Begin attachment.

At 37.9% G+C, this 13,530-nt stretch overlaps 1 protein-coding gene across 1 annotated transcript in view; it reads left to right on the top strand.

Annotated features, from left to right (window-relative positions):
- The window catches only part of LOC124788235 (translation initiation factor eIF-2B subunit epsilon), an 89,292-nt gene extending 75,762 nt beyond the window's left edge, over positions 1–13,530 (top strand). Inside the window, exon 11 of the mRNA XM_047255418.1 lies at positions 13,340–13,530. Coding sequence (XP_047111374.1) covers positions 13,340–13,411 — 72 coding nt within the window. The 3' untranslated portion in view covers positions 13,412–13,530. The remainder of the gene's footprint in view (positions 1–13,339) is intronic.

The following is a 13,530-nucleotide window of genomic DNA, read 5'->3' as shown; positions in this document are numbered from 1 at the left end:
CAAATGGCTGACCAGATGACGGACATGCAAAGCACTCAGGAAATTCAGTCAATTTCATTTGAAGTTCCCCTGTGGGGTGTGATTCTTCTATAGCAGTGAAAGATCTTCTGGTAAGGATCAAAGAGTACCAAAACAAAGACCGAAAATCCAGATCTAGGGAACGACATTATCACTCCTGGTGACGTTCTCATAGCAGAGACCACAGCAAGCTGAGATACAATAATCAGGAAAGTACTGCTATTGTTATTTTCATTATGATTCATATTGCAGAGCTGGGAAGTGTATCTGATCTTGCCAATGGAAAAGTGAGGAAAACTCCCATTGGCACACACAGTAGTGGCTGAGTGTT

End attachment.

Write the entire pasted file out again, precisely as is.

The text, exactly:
At 37.9% G+C, this 13,530-nt stretch overlaps 1 protein-coding gene across 1 annotated transcript in view; it reads left to right on the top strand.

Annotated features, from left to right (window-relative positions):
- The window catches only part of LOC124788235 (translation initiation factor eIF-2B subunit epsilon), an 89,292-nt gene extending 75,762 nt beyond the window's left edge, over positions 1–13,530 (top strand). Inside the window, exon 11 of the mRNA XM_047255418.1 lies at positions 13,340–13,530. Coding sequence (XP_047111374.1) covers positions 13,340–13,411 — 72 coding nt within the window. The 3' untranslated portion in view covers positions 13,412–13,530. The remainder of the gene's footprint in view (positions 1–13,339) is intronic.

The following is a 13,530-nucleotide window of genomic DNA, read 5'->3' as shown; positions in this document are numbered from 1 at the left end:
CAAATGGCTGACCAGATGACGGACATGCAAAGCACTCAGGAAATTCAGTCAATTTCATTTGAAGTTCCCCTGTGGGGTGTGATTCTTCTATAGCAGTGAAAGATCTTCTGGTAAGGATCAAAGAGTACCAAAACAAAGACCGAAAATCCAGATCTAGGGAACGACATTATCACTCCTGGTGACGTTCTCATAGCAGAGACCACAGCAAGCTGAGATACAATAATCAGGAAAGTACTGCTATTGTTATTTTCATTATGATTCATATTGCAGAGCTGGGAAGTGTATCTGATCTTGCCAATGGAAAAGTGAGGAAAACTCCCATTGGCACACACAGTAGTGGCTGAGTGTT